According to the latest edition of China’s Industrial Structure Adjustment Guidance Catalog, which will take effect from the start of 2020, cryptocurrency mining will not face a state crackdown in China. A previous version of the document earlier this year included Bitcoin mining as one of the government’s targets. This official catalog will take effect on Jan 1, 2020. The previous Catalog draft was released on April 8th and the Government asked for public advice on their website on May 15th, 2019.
Looking at the market price action, yesterday’s Guy Fawkes day was marked with yet another flash crash, this time on the CME itself. The November contract crashed from $9,300 to the $8,400 region before quickly recovering. As a result, the Nov-Dec’19 calendar spread blew out above 110 before gradually moving to pre-crash levels of 80. Such events are not uncommon in crypto given the fragmented nature of the marketplace but it is the first for the CME. Not long ago, another flash crash started off with issues on the Coinbase Pro platform before spreading to Deribit exchange. In terms of the timeline, at 19:55 UTC on Oct. 31, BTC’s spot price dipped from $9,260 to $9,055 in quick succession on Coinbase’s Pro platform and not long after, Deribit, a futures and options exchange for Bitcoin and Ethereum, saw BTC futures prices drop from $9,150 to $7,720 before bouncing back above $9,000 within minutes. The move sent shockwaves throughout the derivatives market, with liquidations shooting to the moon on Bitmex as a result. The fireworks were also flying for Stellar (XLM), which traded up 20% after the Stellar Development Foundation (SDF) announced that it had burned over 55 billion XLM tokens. The positive sentiment remains in tact, albeit to a lesser extent and last we checked, XLM is trading close to its highest level since mid-Sep.
Ethereum has outperformed Bitcoin in the most recent session and even though the media may be focused on the block reward halving due to take place next year, the DeFi market in on yet another explosive growth path and the total amount locked in is about to top the record highs which were inked in late June. Tether related transactions on the Ethereum blockchain are the largest contributor to gas usage and the daily transfer amount remains on an upward trajectory. Eventually, there is a risk that the network will become congested but as it stands, the network utilization level is at 77%.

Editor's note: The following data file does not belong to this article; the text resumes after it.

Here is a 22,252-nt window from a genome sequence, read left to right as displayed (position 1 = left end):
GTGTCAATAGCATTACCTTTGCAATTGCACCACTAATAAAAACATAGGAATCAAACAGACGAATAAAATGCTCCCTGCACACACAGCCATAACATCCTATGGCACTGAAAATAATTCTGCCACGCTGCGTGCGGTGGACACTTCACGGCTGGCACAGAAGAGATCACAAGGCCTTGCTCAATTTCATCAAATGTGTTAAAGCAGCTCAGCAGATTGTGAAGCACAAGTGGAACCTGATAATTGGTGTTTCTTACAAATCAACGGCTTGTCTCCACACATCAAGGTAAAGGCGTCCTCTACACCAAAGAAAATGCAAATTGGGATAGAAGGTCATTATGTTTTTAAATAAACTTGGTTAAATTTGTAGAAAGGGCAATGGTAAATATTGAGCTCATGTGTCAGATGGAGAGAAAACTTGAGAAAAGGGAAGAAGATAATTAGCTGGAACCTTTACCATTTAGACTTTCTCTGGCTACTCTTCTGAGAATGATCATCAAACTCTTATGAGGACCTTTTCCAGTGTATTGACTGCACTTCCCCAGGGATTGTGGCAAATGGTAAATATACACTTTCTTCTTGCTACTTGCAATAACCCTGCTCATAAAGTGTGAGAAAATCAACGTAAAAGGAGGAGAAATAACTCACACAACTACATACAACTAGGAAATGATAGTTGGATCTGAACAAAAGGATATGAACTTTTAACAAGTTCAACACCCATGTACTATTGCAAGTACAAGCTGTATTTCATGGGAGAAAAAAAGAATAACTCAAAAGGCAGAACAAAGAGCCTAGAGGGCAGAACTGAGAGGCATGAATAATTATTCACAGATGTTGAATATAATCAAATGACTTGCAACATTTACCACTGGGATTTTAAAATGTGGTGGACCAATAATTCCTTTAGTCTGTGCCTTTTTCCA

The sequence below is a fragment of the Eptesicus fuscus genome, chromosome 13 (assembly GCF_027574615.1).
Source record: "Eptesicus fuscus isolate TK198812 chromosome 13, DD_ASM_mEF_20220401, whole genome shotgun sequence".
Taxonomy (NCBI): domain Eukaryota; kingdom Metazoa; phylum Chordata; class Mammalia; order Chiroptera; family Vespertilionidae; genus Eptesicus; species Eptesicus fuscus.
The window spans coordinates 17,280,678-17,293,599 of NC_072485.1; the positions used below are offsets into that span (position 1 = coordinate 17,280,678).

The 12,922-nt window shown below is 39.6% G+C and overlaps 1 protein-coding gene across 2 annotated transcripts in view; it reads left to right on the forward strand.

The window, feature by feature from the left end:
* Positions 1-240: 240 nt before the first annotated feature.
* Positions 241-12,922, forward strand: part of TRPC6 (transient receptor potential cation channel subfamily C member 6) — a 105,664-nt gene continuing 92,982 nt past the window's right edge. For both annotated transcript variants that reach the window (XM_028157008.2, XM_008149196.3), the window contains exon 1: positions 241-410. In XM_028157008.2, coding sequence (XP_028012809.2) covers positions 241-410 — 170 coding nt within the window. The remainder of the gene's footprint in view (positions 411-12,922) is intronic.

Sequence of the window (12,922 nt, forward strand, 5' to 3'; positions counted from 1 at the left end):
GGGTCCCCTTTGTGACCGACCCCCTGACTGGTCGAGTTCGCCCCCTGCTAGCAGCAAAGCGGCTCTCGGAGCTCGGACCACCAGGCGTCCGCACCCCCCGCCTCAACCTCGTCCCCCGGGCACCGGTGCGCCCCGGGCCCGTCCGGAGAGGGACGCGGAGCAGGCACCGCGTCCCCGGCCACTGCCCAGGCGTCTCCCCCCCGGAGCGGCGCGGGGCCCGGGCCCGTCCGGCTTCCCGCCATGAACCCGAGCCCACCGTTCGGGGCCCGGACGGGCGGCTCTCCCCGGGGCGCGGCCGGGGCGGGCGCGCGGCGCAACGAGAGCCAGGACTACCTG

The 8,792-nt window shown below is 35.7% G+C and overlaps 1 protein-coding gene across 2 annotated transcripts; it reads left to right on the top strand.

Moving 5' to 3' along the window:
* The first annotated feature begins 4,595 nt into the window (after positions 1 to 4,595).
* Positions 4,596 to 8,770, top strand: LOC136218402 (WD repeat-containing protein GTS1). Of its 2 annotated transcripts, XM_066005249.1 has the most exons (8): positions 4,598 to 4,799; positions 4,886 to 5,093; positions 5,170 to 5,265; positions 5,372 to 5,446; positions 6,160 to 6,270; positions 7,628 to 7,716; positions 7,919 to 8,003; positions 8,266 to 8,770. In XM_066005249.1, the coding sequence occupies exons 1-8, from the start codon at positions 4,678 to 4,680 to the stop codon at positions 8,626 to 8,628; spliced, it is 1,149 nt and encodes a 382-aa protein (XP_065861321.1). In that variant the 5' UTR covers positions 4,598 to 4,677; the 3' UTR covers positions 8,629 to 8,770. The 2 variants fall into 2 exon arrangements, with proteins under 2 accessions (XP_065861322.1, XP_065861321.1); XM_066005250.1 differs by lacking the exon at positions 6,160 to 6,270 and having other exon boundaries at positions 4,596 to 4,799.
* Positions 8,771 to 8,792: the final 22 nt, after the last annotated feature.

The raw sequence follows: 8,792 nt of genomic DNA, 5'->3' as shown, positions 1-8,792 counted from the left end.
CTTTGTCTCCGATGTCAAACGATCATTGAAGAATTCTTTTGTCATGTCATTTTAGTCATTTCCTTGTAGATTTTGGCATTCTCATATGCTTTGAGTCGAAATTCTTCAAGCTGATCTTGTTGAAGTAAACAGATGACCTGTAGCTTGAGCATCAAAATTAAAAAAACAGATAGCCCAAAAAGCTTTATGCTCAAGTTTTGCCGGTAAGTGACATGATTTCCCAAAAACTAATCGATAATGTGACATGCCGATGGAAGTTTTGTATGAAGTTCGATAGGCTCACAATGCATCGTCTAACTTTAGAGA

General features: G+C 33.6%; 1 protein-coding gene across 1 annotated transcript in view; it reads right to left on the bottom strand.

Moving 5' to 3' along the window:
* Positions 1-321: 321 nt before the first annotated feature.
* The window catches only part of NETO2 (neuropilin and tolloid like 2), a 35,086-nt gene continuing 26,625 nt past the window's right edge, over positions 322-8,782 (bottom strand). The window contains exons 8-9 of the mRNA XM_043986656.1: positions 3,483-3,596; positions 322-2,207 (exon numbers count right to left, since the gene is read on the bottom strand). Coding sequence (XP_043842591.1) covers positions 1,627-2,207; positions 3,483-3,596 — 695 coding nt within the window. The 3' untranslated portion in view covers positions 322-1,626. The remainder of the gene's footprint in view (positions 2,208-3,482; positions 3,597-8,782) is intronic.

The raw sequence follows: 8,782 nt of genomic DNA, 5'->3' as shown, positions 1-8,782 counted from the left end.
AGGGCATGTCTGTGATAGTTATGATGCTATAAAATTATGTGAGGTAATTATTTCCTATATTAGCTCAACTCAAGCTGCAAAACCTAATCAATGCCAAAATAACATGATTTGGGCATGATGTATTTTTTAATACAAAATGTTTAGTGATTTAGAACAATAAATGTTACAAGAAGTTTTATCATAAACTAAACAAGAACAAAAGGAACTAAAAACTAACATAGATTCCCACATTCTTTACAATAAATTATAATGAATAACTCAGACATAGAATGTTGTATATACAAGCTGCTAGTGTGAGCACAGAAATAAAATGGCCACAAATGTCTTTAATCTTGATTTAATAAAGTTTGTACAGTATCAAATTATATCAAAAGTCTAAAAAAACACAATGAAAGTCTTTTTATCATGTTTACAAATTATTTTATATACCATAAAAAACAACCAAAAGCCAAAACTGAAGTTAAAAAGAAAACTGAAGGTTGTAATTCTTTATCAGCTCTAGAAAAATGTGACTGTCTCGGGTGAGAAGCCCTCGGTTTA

Ethereum Classic’s transaction fees are cheaper relative to Ethereum and there is much more spare capacity, in terms of the network. Given the upcoming hard fork and the focus on interoperability, what’s not to say that Tether will one day move to Ethereum Classic’s chain? At the same time, the hard fork presents yet another opportunity for relative value plays to capture spread tightening vs Ethereum and for contrarians to bet that some miners will switch away from ETH, given the planned transition to Proof of Stake.
In other news, Hong Kong’s financial regulator is due to publish a framework for cryptocurrency exchanges. Several of the world’s largest cryptocurrency exchanges operate in Hong Kong, but Ashley Alder, chief executive of Hong Kong's Securities and Futures Commission, said they had until now largely escaped regulation because most virtual assets fall outside the definition of a security. The new rules draw on the standards Hong Kong’s Securities and Futures Commission (SFC) expects of its conventional securities brokers.
Thank you for reading,
The BeQuant’s Analytics team